Our weatherman was not exactly optimistic yesterday. The belief was that conditions would be weaker than Day 1, with clouds over the mountains, but blue in the valley and cloudbase not as high as the previous day. There was also a lot of concern that the wind would come around from the west and make launch conditions questionable fairly early. So, the idea was to have a single start and get everyone launched and out on course as quickly as possible. The task committee set an appropriately shorter, 91km task to the south toward Greece and then back up to our main goal field.
As launch progressed, we started to see that the conditions weren't nearly as bad as expected and even launch was fine for everyone. With just 60 pilots and two launch lanes, it's relatively easy getting everyone in the air in well under an hour, even at a leisurely pace.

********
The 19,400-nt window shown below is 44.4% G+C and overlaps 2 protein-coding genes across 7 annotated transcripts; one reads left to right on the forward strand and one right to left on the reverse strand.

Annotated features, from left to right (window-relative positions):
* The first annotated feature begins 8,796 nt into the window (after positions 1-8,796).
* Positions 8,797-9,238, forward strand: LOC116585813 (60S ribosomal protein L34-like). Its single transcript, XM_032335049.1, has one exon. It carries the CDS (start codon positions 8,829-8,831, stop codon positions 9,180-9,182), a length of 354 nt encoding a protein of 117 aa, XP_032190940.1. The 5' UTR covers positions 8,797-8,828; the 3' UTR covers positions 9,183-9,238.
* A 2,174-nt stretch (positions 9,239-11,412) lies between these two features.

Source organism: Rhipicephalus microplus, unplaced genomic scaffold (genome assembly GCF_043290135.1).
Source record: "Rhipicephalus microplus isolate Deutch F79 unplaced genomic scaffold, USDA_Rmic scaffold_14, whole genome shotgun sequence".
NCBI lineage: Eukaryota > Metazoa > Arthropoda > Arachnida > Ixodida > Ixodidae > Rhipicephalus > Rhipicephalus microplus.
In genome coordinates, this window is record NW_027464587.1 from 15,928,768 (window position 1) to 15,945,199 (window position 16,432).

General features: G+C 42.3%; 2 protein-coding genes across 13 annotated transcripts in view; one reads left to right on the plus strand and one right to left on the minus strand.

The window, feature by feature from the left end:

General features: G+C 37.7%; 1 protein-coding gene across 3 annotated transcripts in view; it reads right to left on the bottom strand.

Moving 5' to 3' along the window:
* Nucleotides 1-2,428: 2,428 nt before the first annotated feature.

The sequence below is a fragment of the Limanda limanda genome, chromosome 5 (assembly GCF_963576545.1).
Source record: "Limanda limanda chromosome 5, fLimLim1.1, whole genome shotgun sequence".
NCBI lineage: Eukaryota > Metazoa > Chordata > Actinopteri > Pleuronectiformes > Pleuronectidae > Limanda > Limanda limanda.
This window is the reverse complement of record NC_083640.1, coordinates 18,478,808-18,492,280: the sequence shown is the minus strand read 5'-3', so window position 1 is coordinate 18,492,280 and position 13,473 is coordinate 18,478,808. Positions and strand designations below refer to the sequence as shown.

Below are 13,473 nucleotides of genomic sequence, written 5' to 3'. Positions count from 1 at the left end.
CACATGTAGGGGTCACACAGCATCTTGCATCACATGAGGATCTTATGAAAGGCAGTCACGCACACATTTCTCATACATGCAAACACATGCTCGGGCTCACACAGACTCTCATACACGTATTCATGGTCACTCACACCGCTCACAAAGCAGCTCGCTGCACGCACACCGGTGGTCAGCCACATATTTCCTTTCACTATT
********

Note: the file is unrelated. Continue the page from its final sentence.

By the time the crew got to goal, the clouds were looking great, even in the valley, and base was much higher than predicted. We knew there would be a lot in goal. There 41 in the end.
Live tracking isn't mandatory here and it's a shame for everyone back home. Only 14 were tracking yesterday and that was up from just 10 on Day 1. The organizers provided free local SIM cards with 2 GB of data to encourage everyone to use the AirTribune app on their smartphones, but not many have done it. We'll keep pushing for more.
Who knew Alex had a twin ;-)